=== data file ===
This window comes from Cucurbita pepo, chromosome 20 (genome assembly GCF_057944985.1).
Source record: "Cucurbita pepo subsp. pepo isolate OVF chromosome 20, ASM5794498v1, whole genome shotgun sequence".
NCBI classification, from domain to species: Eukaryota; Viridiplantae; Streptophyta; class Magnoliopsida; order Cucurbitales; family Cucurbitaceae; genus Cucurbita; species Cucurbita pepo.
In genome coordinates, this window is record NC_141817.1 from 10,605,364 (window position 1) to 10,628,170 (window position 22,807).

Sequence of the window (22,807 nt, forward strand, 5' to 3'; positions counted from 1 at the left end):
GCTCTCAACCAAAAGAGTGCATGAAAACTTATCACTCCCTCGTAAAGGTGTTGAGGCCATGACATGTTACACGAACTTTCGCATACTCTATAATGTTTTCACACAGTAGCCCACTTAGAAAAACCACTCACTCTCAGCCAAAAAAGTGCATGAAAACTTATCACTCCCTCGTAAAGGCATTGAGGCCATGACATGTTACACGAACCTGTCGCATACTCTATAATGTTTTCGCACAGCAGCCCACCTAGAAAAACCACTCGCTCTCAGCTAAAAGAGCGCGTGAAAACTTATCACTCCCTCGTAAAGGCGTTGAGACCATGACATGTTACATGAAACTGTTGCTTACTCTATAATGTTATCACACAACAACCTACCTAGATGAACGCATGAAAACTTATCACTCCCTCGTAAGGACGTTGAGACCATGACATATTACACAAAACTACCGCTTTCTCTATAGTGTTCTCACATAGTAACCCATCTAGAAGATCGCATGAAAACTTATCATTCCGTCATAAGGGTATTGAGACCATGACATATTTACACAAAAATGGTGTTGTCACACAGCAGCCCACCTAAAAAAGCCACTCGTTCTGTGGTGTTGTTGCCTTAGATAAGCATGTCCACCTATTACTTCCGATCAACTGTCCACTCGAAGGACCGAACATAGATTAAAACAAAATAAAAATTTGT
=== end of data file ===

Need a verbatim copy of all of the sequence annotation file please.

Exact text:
This window comes from Cucurbita pepo, chromosome 20 (genome assembly GCF_057944985.1).
Source record: "Cucurbita pepo subsp. pepo isolate OVF chromosome 20, ASM5794498v1, whole genome shotgun sequence".
NCBI classification, from domain to species: Eukaryota; Viridiplantae; Streptophyta; class Magnoliopsida; order Cucurbitales; family Cucurbitaceae; genus Cucurbita; species Cucurbita pepo.
In genome coordinates, this window is record NC_141817.1 from 10,605,364 (window position 1) to 10,628,170 (window position 22,807).

Sequence of the window (22,807 nt, forward strand, 5' to 3'; positions counted from 1 at the left end):
GCTCTCAACCAAAAGAGTGCATGAAAACTTATCACTCCCTCGTAAAGGTGTTGAGGCCATGACATGTTACACGAACTTTCGCATACTCTATAATGTTTTCACACAGTAGCCCACTTAGAAAAACCACTCACTCTCAGCCAAAAAAGTGCATGAAAACTTATCACTCCCTCGTAAAGGCATTGAGGCCATGACATGTTACACGAACCTGTCGCATACTCTATAATGTTTTCGCACAGCAGCCCACCTAGAAAAACCACTCGCTCTCAGCTAAAAGAGCGCGTGAAAACTTATCACTCCCTCGTAAAGGCGTTGAGACCATGACATGTTACATGAAACTGTTGCTTACTCTATAATGTTATCACACAACAACCTACCTAGATGAACGCATGAAAACTTATCACTCCCTCGTAAGGACGTTGAGACCATGACATATTACACAAAACTACCGCTTTCTCTATAGTGTTCTCACATAGTAACCCATCTAGAAGATCGCATGAAAACTTATCATTCCGTCATAAGGGTATTGAGACCATGACATATTTACACAAAAATGGTGTTGTCACACAGCAGCCCACCTAAAAAAGCCACTCGTTCTGTGGTGTTGTTGCCTTAGATAAGCATGTCCACCTATTACTTCCGATCAACTGTCCACTCGAAGGACCGAACATAGATTAAAACAAAATAAAAATTTGT